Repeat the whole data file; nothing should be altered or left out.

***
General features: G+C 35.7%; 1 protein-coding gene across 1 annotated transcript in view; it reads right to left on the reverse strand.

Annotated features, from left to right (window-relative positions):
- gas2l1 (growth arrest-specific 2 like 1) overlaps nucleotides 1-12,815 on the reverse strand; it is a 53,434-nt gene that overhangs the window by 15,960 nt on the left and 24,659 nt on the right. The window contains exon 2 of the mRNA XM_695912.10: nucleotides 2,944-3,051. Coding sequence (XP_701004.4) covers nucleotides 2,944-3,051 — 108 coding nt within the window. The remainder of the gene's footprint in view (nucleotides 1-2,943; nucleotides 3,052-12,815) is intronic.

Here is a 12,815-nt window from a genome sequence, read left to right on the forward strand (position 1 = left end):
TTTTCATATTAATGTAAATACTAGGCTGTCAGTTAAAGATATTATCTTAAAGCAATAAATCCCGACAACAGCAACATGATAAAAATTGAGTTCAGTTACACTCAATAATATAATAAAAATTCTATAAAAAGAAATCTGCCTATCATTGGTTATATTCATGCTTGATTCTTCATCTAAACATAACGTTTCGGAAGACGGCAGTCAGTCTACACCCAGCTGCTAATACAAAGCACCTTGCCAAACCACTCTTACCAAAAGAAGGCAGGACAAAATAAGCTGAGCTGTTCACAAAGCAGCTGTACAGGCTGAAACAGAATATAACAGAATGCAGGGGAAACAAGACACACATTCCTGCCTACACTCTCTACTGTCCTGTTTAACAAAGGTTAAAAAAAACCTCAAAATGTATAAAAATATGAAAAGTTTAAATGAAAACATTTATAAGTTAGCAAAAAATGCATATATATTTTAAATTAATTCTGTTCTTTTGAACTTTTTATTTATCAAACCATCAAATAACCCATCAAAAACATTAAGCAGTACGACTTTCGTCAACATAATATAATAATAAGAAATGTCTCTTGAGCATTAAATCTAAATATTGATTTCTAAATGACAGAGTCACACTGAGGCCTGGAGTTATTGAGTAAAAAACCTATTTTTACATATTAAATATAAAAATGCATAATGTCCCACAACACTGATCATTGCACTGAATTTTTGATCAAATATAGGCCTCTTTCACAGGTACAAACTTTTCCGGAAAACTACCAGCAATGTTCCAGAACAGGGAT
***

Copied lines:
General features: G+C 35.7%; 1 protein-coding gene across 1 annotated transcript in view; it reads right to left on the reverse strand.

Annotated features, from left to right (window-relative positions):
- gas2l1 (growth arrest-specific 2 like 1) overlaps nucleotides 1-12,815 on the reverse strand; it is a 53,434-nt gene that overhangs the window by 15,960 nt on the left and 24,659 nt on the right. The window contains exon 2 of the mRNA XM_695912.10: nucleotides 2,944-3,051. Coding sequence (XP_701004.4) covers nucleotides 2,944-3,051 — 108 coding nt within the window. The remainder of the gene's footprint in view (nucleotides 1-2,943; nucleotides 3,052-12,815) is intronic.

Here is a 12,815-nt window from a genome sequence, read left to right on the forward strand (position 1 = left end):
TTTTCATATTAATGTAAATACTAGGCTGTCAGTTAAAGATATTATCTTAAAGCAATAAATCCCGACAACAGCAACATGATAAAAATTGAGTTCAGTTACACTCAATAATATAATAAAAATTCTATAAAAAGAAATCTGCCTATCATTGGTTATATTCATGCTTGATTCTTCATCTAAACATAACGTTTCGGAAGACGGCAGTCAGTCTACACCCAGCTGCTAATACAAAGCACCTTGCCAAACCACTCTTACCAAAAGAAGGCAGGACAAAATAAGCTGAGCTGTTCACAAAGCAGCTGTACAGGCTGAAACAGAATATAACAGAATGCAGGGGAAACAAGACACACATTCCTGCCTACACTCTCTACTGTCCTGTTTAACAAAGGTTAAAAAAAACCTCAAAATGTATAAAAATATGAAAAGTTTAAATGAAAACATTTATAAGTTAGCAAAAAATGCATATATATTTTAAATTAATTCTGTTCTTTTGAACTTTTTATTTATCAAACCATCAAATAACCCATCAAAAACATTAAGCAGTACGACTTTCGTCAACATAATATAATAATAAGAAATGTCTCTTGAGCATTAAATCTAAATATTGATTTCTAAATGACAGAGTCACACTGAGGCCTGGAGTTATTGAGTAAAAAACCTATTTTTACATATTAAATATAAAAATGCATAATGTCCCACAACACTGATCATTGCACTGAATTTTTGATCAAATATAGGCCTCTTTCACAGGTACAAACTTTTCCGGAAAACTACCAGCAATGTTCCAGAACAGGGAT